Year Funded: 2018
Dr. Matthias Stephan: It’s Time to Outcompete Chemo as a Frontline Therapy
“Chemotherapy can be a relatively easy and inexpensive treatment protocol for physicians,” says Matthias Stephan, MD, PhD, of the Fred Hutchinson Cancer Research Center (Seattle, Wash.), “but it’s not very efficient or targeted. Today, we have access to powerful and affordable new technologies that did not exist 10 years ago. It’s time for different scientific disciplines to join forces in using these technologies to beat down difficult cancers. It’s time to outcompete chemo as a frontline therapy.”
With support from the Alliance for Cancer Gene Therapy (ACGT), a multi-disciplinary team of immunologists, bioengineers and geneticists led by Dr. Stephan is doing just that. Together, they are advancing new pre-clinical strategies that combine principles of bioengineering with gene therapy to improve the effectiveness of therapeutic cancer vaccines.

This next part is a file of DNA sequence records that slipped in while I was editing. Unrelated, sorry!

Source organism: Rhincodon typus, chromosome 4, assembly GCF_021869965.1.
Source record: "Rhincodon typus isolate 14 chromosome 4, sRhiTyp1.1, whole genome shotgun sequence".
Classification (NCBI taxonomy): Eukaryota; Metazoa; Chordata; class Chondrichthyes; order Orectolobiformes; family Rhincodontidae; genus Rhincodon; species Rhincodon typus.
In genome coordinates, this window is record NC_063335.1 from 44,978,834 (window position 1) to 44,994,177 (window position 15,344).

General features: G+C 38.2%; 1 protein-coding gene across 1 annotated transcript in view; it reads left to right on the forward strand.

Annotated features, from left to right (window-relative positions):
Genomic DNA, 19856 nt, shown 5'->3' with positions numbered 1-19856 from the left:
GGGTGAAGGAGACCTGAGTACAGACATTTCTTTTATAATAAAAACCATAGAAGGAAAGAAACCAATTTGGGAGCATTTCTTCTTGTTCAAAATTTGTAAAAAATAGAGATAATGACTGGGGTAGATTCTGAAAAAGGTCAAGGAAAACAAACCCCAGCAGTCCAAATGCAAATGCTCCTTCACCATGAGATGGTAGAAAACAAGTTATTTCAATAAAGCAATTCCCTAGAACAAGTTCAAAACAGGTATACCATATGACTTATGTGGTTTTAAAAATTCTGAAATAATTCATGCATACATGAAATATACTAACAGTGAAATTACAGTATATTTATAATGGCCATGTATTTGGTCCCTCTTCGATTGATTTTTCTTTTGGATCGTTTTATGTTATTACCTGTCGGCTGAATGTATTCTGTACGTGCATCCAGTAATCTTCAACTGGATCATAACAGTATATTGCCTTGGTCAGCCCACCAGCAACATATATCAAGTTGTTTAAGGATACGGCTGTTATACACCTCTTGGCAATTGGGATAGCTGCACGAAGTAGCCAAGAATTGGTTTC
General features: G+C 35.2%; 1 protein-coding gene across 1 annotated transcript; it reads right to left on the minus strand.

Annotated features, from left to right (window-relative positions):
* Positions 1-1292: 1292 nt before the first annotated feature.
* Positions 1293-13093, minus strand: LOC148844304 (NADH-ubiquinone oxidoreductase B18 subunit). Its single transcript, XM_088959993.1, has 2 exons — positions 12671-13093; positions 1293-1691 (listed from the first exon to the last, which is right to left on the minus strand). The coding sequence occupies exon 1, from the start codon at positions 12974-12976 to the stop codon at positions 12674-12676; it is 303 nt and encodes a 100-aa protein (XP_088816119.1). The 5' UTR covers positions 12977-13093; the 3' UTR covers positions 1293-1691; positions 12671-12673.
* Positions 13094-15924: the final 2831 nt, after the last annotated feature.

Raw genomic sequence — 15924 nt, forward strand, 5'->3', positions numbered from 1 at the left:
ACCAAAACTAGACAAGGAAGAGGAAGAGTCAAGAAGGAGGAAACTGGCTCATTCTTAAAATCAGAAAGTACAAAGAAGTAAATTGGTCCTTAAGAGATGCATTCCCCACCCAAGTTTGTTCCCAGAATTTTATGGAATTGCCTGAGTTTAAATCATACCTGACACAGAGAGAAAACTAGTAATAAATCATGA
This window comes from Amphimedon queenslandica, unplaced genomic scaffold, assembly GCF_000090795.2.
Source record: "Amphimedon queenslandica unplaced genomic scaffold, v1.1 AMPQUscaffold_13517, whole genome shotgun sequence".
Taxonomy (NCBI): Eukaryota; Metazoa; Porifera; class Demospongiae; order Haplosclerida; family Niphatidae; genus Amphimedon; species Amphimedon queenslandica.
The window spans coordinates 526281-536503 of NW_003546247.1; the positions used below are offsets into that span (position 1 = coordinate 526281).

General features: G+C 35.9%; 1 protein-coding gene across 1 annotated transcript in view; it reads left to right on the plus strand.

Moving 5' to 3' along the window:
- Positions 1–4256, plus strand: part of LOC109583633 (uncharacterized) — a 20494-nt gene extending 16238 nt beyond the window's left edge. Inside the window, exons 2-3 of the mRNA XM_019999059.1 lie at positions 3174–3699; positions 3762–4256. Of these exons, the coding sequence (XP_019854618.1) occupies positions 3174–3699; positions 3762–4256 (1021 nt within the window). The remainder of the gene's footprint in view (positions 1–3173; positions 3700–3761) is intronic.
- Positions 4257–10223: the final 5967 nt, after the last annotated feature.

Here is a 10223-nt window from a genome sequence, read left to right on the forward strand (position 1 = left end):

“Few procedures are available for physicians to rapidly and reliably harness immune responses to fight cancer,” says Dr. Stephan. “Today’s technology can predict cancer proteins with which a patient’s immune system’s T cells might react, but vaccines developed from them commonly fail because everybody’s immune repertoire is different and sometimes patients don’t have enough T cells that are able to recognize cancers or take advantage of vaccines.”
Dr. Stephan’s goal is to boost the effectiveness of therapeutic cancer vaccines by giving patients the cancer-specific T cells they need to make vaccines work. His proposed method includes injecting a robust delivery system of nanoparticles that carry cancer vaccine-specific T-cell receptor genes along with a vaccine designed to trigger the patient’s immune system to fight a patient’s tumor.
Unlike conventional T-cell therapies, Dr. Stephan’s strategy is being designed for broad patient populations – regardless of age or immune status — and although pancreatic and ovarian cancers are the primary target of his current research agenda, the strategy also may apply to other cancers and even to infectious diseases.